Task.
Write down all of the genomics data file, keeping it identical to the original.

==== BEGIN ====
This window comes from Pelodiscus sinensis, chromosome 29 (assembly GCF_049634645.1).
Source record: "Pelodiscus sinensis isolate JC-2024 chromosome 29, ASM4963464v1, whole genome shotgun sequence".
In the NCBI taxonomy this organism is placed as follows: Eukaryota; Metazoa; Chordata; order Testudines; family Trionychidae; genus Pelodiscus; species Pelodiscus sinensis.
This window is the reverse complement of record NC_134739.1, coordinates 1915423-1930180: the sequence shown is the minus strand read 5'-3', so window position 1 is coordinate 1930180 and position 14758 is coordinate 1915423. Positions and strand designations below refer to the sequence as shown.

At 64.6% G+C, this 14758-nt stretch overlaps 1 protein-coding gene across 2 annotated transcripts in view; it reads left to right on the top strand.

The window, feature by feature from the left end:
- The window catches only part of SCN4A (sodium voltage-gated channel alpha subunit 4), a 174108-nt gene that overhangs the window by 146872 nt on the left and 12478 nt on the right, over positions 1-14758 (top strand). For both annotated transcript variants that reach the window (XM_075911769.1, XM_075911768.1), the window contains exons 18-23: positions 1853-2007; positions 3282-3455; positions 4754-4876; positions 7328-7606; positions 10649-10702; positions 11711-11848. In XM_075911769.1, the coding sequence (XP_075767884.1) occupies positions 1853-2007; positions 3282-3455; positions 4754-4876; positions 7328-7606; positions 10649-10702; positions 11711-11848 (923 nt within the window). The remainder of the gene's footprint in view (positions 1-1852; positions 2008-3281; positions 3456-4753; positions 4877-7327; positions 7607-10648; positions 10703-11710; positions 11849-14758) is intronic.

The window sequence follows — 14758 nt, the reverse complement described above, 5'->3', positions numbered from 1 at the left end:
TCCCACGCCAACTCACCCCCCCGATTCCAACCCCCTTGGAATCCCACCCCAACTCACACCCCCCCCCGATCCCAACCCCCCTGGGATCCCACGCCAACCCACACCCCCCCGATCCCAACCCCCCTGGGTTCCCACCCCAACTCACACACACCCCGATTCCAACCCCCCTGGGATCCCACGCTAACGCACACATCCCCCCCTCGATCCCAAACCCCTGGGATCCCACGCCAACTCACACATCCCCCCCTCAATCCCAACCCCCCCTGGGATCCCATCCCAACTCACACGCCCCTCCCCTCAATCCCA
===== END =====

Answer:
This window comes from Pelodiscus sinensis, chromosome 29 (assembly GCF_049634645.1).
Source record: "Pelodiscus sinensis isolate JC-2024 chromosome 29, ASM4963464v1, whole genome shotgun sequence".
In the NCBI taxonomy this organism is placed as follows: Eukaryota; Metazoa; Chordata; order Testudines; family Trionychidae; genus Pelodiscus; species Pelodiscus sinensis.
This window is the reverse complement of record NC_134739.1, coordinates 1915423-1930180: the sequence shown is the minus strand read 5'-3', so window position 1 is coordinate 1930180 and position 14758 is coordinate 1915423. Positions and strand designations below refer to the sequence as shown.

At 64.6% G+C, this 14758-nt stretch overlaps 1 protein-coding gene across 2 annotated transcripts in view; it reads left to right on the top strand.

The window, feature by feature from the left end:
- The window catches only part of SCN4A (sodium voltage-gated channel alpha subunit 4), a 174108-nt gene that overhangs the window by 146872 nt on the left and 12478 nt on the right, over positions 1-14758 (top strand). For both annotated transcript variants that reach the window (XM_075911769.1, XM_075911768.1), the window contains exons 18-23: positions 1853-2007; positions 3282-3455; positions 4754-4876; positions 7328-7606; positions 10649-10702; positions 11711-11848. In XM_075911769.1, the coding sequence (XP_075767884.1) occupies positions 1853-2007; positions 3282-3455; positions 4754-4876; positions 7328-7606; positions 10649-10702; positions 11711-11848 (923 nt within the window). The remainder of the gene's footprint in view (positions 1-1852; positions 2008-3281; positions 3456-4753; positions 4877-7327; positions 7607-10648; positions 10703-11710; positions 11849-14758) is intronic.

The window sequence follows — 14758 nt, the reverse complement described above, 5'->3', positions numbered from 1 at the left end:
TCCCACGCCAACTCACCCCCCCGATTCCAACCCCCTTGGAATCCCACCCCAACTCACACCCCCCCCCGATCCCAACCCCCCTGGGATCCCACGCCAACCCACACCCCCCCGATCCCAACCCCCCTGGGTTCCCACCCCAACTCACACACACCCCGATTCCAACCCCCCTGGGATCCCACGCTAACGCACACATCCCCCCCTCGATCCCAAACCCCTGGGATCCCACGCCAACTCACACATCCCCCCCTCAATCCCAACCCCCCCTGGGATCCCATCCCAACTCACACGCCCCTCCCCTCAATCCCA